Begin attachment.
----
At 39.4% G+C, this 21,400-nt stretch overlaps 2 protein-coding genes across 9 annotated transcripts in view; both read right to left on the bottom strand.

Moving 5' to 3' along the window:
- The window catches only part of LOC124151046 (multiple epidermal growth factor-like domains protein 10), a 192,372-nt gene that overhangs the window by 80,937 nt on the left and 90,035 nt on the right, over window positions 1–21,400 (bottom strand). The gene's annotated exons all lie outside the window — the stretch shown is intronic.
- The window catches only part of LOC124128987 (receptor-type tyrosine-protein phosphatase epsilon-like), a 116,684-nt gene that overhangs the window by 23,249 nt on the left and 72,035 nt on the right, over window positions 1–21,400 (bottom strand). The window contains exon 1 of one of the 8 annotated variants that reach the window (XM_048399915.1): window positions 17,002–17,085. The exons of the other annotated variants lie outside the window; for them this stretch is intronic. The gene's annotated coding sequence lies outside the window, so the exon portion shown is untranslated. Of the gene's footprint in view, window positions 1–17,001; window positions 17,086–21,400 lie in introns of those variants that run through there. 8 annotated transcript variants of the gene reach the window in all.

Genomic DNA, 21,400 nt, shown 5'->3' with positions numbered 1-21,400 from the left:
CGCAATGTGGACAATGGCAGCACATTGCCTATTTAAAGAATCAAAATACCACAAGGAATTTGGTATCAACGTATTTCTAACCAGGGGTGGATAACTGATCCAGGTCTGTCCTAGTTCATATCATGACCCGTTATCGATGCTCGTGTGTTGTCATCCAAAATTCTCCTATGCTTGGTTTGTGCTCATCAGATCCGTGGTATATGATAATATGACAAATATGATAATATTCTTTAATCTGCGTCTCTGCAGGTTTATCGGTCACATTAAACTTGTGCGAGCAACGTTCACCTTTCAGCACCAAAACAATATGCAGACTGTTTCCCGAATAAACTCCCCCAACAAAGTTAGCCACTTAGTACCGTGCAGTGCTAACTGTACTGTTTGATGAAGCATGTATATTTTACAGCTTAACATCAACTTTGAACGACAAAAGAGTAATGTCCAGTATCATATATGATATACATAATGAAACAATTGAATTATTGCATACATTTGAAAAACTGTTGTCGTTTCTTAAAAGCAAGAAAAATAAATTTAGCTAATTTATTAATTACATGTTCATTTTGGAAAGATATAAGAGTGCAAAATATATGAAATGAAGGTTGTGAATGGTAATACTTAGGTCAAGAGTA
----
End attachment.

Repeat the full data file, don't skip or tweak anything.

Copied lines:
At 39.4% G+C, this 21,400-nt stretch overlaps 2 protein-coding genes across 9 annotated transcripts in view; both read right to left on the bottom strand.

Moving 5' to 3' along the window:
- The window catches only part of LOC124151046 (multiple epidermal growth factor-like domains protein 10), a 192,372-nt gene that overhangs the window by 80,937 nt on the left and 90,035 nt on the right, over window positions 1–21,400 (bottom strand). The gene's annotated exons all lie outside the window — the stretch shown is intronic.
- The window catches only part of LOC124128987 (receptor-type tyrosine-protein phosphatase epsilon-like), a 116,684-nt gene that overhangs the window by 23,249 nt on the left and 72,035 nt on the right, over window positions 1–21,400 (bottom strand). The window contains exon 1 of one of the 8 annotated variants that reach the window (XM_048399915.1): window positions 17,002–17,085. The exons of the other annotated variants lie outside the window; for them this stretch is intronic. The gene's annotated coding sequence lies outside the window, so the exon portion shown is untranslated. Of the gene's footprint in view, window positions 1–17,001; window positions 17,086–21,400 lie in introns of those variants that run through there. 8 annotated transcript variants of the gene reach the window in all.

Genomic DNA, 21,400 nt, shown 5'->3' with positions numbered 1-21,400 from the left:
CGCAATGTGGACAATGGCAGCACATTGCCTATTTAAAGAATCAAAATACCACAAGGAATTTGGTATCAACGTATTTCTAACCAGGGGTGGATAACTGATCCAGGTCTGTCCTAGTTCATATCATGACCCGTTATCGATGCTCGTGTGTTGTCATCCAAAATTCTCCTATGCTTGGTTTGTGCTCATCAGATCCGTGGTATATGATAATATGACAAATATGATAATATTCTTTAATCTGCGTCTCTGCAGGTTTATCGGTCACATTAAACTTGTGCGAGCAACGTTCACCTTTCAGCACCAAAACAATATGCAGACTGTTTCCCGAATAAACTCCCCCAACAAAGTTAGCCACTTAGTACCGTGCAGTGCTAACTGTACTGTTTGATGAAGCATGTATATTTTACAGCTTAACATCAACTTTGAACGACAAAAGAGTAATGTCCAGTATCATATATGATATACATAATGAAACAATTGAATTATTGCATACATTTGAAAAACTGTTGTCGTTTCTTAAAAGCAAGAAAAATAAATTTAGCTAATTTATTAATTACATGTTCATTTTGGAAAGATATAAGAGTGCAAAATATATGAAATGAAGGTTGTGAATGGTAATACTTAGGTCAAGAGTA